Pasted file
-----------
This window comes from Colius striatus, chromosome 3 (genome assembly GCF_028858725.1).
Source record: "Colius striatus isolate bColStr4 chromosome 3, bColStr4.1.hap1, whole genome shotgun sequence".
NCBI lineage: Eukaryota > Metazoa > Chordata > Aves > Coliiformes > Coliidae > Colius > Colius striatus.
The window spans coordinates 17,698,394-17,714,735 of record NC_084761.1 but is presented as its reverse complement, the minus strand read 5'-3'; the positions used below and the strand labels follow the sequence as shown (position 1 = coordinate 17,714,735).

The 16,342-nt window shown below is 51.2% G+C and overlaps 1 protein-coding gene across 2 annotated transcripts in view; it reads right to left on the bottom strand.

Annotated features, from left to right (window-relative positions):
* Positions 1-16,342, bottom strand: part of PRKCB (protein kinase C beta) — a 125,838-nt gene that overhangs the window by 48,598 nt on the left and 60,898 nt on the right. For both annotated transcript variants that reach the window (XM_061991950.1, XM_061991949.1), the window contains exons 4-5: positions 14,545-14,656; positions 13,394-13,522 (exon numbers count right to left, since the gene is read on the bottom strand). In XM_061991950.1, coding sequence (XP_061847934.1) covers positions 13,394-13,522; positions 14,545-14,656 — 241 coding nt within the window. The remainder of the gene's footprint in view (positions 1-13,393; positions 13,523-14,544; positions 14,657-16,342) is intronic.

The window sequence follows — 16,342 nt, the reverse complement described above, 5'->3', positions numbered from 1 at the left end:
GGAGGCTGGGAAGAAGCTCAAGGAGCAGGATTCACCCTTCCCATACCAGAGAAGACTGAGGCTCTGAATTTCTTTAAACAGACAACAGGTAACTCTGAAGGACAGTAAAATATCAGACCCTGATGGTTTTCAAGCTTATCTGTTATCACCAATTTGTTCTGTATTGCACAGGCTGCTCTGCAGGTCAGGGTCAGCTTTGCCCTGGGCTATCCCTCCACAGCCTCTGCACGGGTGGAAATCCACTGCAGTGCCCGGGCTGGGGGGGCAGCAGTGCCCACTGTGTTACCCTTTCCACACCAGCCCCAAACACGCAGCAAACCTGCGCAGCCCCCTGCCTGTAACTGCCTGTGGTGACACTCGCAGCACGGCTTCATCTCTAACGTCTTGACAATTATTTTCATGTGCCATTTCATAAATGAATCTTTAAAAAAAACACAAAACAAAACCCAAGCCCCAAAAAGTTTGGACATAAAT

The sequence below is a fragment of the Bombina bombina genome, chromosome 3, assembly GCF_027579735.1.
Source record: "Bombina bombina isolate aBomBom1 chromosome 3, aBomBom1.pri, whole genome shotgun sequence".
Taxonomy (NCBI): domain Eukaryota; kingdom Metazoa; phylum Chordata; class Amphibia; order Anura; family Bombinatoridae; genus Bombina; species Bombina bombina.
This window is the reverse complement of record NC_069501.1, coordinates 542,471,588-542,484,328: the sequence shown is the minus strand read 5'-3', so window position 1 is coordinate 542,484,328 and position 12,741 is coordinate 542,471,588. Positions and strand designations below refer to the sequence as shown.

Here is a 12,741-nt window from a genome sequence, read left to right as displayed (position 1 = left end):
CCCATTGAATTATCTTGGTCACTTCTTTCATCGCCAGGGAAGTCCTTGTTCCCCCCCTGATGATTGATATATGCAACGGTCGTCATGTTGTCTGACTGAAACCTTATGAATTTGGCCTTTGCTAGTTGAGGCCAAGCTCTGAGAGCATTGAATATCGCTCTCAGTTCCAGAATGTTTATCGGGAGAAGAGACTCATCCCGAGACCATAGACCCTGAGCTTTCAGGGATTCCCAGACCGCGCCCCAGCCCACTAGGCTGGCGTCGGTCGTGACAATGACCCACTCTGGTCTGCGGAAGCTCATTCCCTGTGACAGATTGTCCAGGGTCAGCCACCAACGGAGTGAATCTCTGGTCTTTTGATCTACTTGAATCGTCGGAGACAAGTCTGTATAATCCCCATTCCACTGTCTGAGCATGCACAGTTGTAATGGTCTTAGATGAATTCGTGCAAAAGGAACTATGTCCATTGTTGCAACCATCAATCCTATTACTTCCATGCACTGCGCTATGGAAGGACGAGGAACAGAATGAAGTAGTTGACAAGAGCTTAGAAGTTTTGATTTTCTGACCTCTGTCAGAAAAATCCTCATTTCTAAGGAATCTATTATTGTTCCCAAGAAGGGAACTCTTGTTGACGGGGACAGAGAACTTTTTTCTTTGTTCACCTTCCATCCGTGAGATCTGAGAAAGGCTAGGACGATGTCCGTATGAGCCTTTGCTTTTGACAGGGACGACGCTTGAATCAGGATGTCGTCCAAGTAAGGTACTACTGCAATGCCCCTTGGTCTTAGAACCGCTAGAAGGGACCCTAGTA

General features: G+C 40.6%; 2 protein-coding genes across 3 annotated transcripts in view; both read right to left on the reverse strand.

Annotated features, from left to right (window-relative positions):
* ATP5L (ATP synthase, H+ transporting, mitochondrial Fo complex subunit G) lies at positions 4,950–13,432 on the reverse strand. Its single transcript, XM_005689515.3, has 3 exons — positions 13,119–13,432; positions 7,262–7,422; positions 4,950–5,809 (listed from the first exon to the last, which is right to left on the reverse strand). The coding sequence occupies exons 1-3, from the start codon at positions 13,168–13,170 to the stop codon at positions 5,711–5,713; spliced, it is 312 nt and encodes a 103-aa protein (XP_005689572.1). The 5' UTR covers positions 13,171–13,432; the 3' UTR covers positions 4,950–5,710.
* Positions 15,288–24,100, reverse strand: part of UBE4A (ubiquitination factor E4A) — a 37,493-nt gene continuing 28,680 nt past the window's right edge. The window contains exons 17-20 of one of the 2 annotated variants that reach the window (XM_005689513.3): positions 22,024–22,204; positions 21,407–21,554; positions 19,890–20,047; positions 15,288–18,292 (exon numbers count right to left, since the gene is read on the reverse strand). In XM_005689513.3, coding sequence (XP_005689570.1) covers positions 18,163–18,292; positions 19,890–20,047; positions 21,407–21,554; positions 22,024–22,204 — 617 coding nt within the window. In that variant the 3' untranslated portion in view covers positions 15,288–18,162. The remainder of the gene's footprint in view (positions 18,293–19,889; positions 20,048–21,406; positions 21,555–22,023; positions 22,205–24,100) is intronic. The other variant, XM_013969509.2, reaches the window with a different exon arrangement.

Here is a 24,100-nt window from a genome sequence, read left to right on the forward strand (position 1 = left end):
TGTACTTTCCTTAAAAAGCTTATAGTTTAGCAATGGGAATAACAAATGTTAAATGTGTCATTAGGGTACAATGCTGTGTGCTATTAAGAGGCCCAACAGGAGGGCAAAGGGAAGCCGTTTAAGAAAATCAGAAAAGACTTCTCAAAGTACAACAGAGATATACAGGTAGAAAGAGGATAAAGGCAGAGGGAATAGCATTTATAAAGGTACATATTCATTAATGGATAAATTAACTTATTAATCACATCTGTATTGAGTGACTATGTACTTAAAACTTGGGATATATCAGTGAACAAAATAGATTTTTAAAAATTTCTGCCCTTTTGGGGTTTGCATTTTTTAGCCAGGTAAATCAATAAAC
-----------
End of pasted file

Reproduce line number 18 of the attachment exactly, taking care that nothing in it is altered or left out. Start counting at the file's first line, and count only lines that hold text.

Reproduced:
* ATP5L (ATP synthase, H+ transporting, mitochondrial Fo complex subunit G) lies at positions 4,950–13,432 on the reverse strand. Its single transcript, XM_005689515.3, has 3 exons — positions 13,119–13,432; positions 7,262–7,422; positions 4,950–5,809 (listed from the first exon to the last, which is right to left on the reverse strand). The coding sequence occupies exons 1-3, from the start codon at positions 13,168–13,170 to the stop codon at positions 5,711–5,713; spliced, it is 312 nt and encodes a 103-aa protein (XP_005689572.1). The 5' UTR covers positions 13,171–13,432; the 3' UTR covers positions 4,950–5,710.